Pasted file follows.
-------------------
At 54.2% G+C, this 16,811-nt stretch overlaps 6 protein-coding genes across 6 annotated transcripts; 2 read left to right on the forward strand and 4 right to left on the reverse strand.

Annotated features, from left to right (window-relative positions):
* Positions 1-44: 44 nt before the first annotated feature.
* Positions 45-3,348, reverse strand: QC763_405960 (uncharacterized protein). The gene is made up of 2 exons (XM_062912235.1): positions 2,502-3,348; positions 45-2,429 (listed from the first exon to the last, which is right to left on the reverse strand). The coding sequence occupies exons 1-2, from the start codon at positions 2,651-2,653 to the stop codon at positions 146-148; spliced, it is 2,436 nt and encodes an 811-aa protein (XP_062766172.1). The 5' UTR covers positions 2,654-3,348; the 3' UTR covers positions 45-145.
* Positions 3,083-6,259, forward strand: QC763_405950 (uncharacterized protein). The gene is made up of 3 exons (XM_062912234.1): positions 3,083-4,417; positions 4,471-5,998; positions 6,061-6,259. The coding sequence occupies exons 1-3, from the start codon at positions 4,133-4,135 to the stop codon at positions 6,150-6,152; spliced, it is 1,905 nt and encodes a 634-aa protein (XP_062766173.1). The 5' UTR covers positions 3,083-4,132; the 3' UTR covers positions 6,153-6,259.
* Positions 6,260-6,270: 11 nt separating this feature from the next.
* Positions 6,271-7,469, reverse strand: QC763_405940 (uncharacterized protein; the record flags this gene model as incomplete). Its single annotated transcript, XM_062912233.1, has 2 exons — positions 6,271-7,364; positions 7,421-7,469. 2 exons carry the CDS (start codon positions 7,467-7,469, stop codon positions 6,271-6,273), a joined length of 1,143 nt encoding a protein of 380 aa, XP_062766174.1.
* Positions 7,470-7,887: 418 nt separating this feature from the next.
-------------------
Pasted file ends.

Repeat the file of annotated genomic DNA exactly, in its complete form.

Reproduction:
At 54.2% G+C, this 16,811-nt stretch overlaps 6 protein-coding genes across 6 annotated transcripts; 2 read left to right on the forward strand and 4 right to left on the reverse strand.

Annotated features, from left to right (window-relative positions):
* Positions 1-44: 44 nt before the first annotated feature.
* Positions 45-3,348, reverse strand: QC763_405960 (uncharacterized protein). The gene is made up of 2 exons (XM_062912235.1): positions 2,502-3,348; positions 45-2,429 (listed from the first exon to the last, which is right to left on the reverse strand). The coding sequence occupies exons 1-2, from the start codon at positions 2,651-2,653 to the stop codon at positions 146-148; spliced, it is 2,436 nt and encodes an 811-aa protein (XP_062766172.1). The 5' UTR covers positions 2,654-3,348; the 3' UTR covers positions 45-145.
* Positions 3,083-6,259, forward strand: QC763_405950 (uncharacterized protein). The gene is made up of 3 exons (XM_062912234.1): positions 3,083-4,417; positions 4,471-5,998; positions 6,061-6,259. The coding sequence occupies exons 1-3, from the start codon at positions 4,133-4,135 to the stop codon at positions 6,150-6,152; spliced, it is 1,905 nt and encodes a 634-aa protein (XP_062766173.1). The 5' UTR covers positions 3,083-4,132; the 3' UTR covers positions 6,153-6,259.
* Positions 6,260-6,270: 11 nt separating this feature from the next.
* Positions 6,271-7,469, reverse strand: QC763_405940 (uncharacterized protein; the record flags this gene model as incomplete). Its single annotated transcript, XM_062912233.1, has 2 exons — positions 6,271-7,364; positions 7,421-7,469. 2 exons carry the CDS (start codon positions 7,467-7,469, stop codon positions 6,271-6,273), a joined length of 1,143 nt encoding a protein of 380 aa, XP_062766174.1.
* Positions 7,470-7,887: 418 nt separating this feature from the next.